Henri Rousseau: Biography & Artwork

Instructor: Christopher Muscato

Chris has a master's degree in history and teaches at the University of Northern Colorado.

The history of avant-garde arts is full of figures who were under-appreciated in their own times, but whose works had major impacts on art history. In this lesson, we'll look at one of those artists and explore a few of his paintings.

Henri Rousseau

They say that genius is rarely appreciated in its own time. The history of art continuously affirms the accuracy of that statement, with more than a few now-famous artists dying with hardly any recognition. One of those stories comes from the life of Henri Rousseau, a French artist who helped inspire a generation of modern artists at the turn of the 20th century. While critics of the time largely ignored him, art historians have reached a different conclusion: the man was a genius.

Early Life

Henri Rousseau was born to an average French family in 1844. In 1868, he moved to Paris and got a job as a toll collector on the roads leading into the city. In Paris, Rousseau was exposed to bustling city life, the major metropolitan zoos and gardens, and most importantly, the art galleries. In his free time he sketched plants at the botanical gardens. He then started teaching himself to paint by copying the great works of the masters that hung in the museums.

Rousseau as an Artist

Unlike the realistic paintings of the European elite artists with their perfect use of perspective to represent depth, Rousseau's self-taught style was flatter, with harder lines and dramatic forms. He started displaying his work with the Society of Independent Artists around 1886, although the academic salons refused to accept his paintings.

In 1893, Rousseau left his job as a toll collector and started painting full time. He was 49 years old. While academic critics continued to mock or dismiss him, Rousseau's works caught the eyes of France's avant-garde community. They called him Le Douanier, the custom's officer (a reference to his former job as a toll collector), and began to praise his self-taught style that challenged the conventions of fine art. Some of Rousseau's greatest admirers included the young Pablo Picasso and Wassily Kandinsky. Both would later cite Rousseau as having influenced their work.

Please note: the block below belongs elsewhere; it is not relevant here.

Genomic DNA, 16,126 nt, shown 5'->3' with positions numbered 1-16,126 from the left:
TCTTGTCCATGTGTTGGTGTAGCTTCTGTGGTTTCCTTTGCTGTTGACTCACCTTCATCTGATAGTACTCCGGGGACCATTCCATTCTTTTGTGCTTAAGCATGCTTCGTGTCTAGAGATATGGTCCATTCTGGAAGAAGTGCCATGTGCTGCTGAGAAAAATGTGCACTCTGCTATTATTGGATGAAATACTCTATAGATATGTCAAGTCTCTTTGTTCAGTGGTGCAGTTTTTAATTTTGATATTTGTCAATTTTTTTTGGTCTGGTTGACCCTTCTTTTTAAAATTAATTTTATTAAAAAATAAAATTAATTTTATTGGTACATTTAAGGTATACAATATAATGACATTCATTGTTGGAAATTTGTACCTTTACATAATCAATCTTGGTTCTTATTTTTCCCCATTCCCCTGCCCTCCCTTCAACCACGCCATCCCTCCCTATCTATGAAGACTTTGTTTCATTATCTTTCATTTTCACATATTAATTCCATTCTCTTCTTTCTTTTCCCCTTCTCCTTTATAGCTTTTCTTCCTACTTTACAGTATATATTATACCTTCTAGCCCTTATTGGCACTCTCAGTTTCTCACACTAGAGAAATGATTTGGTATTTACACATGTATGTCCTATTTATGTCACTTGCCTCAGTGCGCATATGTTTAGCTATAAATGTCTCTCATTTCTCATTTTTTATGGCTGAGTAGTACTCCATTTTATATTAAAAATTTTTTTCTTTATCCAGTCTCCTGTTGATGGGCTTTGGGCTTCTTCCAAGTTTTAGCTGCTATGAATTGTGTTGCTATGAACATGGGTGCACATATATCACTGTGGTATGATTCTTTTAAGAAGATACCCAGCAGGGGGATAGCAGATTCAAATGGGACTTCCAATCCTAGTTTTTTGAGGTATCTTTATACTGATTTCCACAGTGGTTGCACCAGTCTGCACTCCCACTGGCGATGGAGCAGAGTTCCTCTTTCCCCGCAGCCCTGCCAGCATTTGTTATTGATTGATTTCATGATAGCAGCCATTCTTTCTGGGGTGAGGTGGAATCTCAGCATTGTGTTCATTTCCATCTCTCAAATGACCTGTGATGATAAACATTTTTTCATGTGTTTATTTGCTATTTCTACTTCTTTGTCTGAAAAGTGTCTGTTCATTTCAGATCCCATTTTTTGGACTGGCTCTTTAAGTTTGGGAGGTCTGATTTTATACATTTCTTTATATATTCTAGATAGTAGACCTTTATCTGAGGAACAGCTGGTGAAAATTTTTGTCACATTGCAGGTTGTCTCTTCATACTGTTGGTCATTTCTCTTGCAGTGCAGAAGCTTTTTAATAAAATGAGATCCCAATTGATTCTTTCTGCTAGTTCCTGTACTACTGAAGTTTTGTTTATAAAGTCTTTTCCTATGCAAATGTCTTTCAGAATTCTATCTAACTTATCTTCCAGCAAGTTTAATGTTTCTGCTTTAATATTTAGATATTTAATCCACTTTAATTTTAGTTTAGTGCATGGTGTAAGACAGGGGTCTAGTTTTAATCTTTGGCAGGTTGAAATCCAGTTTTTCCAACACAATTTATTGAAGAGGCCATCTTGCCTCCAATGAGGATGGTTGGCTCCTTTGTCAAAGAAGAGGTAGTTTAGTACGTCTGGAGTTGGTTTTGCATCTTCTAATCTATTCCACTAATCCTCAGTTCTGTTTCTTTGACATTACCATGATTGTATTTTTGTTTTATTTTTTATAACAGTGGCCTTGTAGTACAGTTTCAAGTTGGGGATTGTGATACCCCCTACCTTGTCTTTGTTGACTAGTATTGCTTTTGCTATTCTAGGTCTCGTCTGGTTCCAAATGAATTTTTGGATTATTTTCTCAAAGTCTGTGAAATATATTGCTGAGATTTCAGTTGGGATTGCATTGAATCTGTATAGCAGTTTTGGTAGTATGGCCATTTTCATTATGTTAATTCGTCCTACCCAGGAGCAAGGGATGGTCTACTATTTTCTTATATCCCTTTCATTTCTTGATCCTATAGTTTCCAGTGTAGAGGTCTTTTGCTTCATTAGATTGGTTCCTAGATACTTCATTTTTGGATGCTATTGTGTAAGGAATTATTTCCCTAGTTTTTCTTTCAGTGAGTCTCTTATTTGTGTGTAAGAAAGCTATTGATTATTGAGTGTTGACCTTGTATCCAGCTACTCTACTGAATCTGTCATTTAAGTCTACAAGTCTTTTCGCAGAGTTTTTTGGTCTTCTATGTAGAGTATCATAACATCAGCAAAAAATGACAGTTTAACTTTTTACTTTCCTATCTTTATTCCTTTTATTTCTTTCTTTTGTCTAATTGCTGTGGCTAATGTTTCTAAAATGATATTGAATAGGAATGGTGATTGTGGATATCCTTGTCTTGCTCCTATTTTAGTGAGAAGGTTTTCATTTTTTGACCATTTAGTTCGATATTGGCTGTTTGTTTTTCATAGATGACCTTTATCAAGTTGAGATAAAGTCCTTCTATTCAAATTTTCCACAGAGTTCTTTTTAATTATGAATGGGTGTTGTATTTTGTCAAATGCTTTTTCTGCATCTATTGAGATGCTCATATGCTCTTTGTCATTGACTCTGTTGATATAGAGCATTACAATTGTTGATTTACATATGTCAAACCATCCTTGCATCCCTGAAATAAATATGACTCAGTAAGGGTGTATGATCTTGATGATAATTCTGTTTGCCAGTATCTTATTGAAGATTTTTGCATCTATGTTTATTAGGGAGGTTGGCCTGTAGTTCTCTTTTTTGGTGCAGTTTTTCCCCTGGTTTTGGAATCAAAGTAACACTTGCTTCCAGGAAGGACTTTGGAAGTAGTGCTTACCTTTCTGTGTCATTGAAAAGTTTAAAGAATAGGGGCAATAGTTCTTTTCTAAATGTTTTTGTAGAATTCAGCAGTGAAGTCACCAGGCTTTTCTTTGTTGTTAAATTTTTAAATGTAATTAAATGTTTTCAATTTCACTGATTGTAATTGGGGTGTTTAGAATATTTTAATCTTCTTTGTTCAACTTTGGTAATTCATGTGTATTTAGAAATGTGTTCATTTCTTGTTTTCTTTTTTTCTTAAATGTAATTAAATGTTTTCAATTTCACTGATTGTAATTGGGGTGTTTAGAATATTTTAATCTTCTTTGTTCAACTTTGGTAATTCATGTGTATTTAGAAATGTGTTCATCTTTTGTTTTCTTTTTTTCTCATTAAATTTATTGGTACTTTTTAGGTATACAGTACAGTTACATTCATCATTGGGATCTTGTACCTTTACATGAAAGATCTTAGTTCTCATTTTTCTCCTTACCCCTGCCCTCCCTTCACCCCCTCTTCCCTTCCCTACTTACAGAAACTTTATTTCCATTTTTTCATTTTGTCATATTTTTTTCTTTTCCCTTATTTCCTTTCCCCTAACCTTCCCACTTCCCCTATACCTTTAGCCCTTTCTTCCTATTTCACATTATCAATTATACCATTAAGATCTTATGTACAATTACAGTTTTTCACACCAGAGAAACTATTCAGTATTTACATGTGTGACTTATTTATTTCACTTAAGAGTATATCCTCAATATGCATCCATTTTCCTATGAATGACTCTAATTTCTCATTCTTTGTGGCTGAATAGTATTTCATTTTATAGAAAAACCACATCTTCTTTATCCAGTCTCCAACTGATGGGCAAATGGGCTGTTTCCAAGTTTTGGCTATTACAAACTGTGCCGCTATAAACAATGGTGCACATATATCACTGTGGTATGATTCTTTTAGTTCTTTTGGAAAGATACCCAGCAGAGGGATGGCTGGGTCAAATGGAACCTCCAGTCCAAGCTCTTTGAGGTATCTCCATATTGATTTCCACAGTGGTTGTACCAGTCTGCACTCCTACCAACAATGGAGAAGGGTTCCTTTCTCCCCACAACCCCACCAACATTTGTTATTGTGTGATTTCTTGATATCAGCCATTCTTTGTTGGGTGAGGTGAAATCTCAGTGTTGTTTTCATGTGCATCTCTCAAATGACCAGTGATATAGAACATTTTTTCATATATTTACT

Henri Rousseau died in 1910, having made very little money with his art. However, his work would live on in the generation of artists who were inspired by him. Rousseau had entered the art scene just as the Impressionist movement was starting to wane. It had been a very avant-garde movement, but by 1890 many were looking for new ways to redefine art. We call them the Post-Impressionists. Post-Impressionist artists like Rousseau helped bridge the gap between Impressionism and the truly modernist movements of the 20th century.

While each artist had their own impact, Rousseau was the embodiment of what the avant-garde community called the naive artist, meaning that he was self-taught. According to these artists, the best way to break from the traditions of Western art was to examine artists who had never learned the traditions of modern art. Most looked to indigenous art from places like Africa or Polynesia, but Rousseau represented a homegrown alternative. His flattened, graphic style broke from the norms of perspective depth and reduced complex scenes into simpler shapes, yet still captured deep and primal senses of emotion. It was an important step in the movement towards the modernist ideas of the cubists, surrealists, and abstract artists of the decades to come.

Major Works

Surprised! (Tiger in a Tropical Storm) (1891)

Henri Rousseau painted many important works throughout his lifetime, but a few serve to really embody his signature style. The first painting he displayed that really captures the naïve style of French Post-Impressionism was Surprised! (Tiger in a Tropical Storm). Debuting in 1891, the painting displays a tiger in a tropical jungle. The use of a wild predator and remote jungle serve to create a primal sense of emotion, speaking of dread and danger.

Surprise! Tiger in a Tropical Storm

The Sleeping Gypsy (1897)

Rousseau's style continued to evolve, later resulting in the 1897 masterpiece The Sleeping Gypsy. The clothing of the gypsy and presence of the lion again create an exotic feel, heightened by the non-Western flatness of the scene and distancing it from the traditions of Western art. The actual gypsy sleeps peacefully, unaware of the potential threat as she slumbers. It is simultaneously foreboding and comforting, harmonious and dissonant. Again, that sense of primal emotion becomes a hallmark of the painting.

The Sleeping Gypsy

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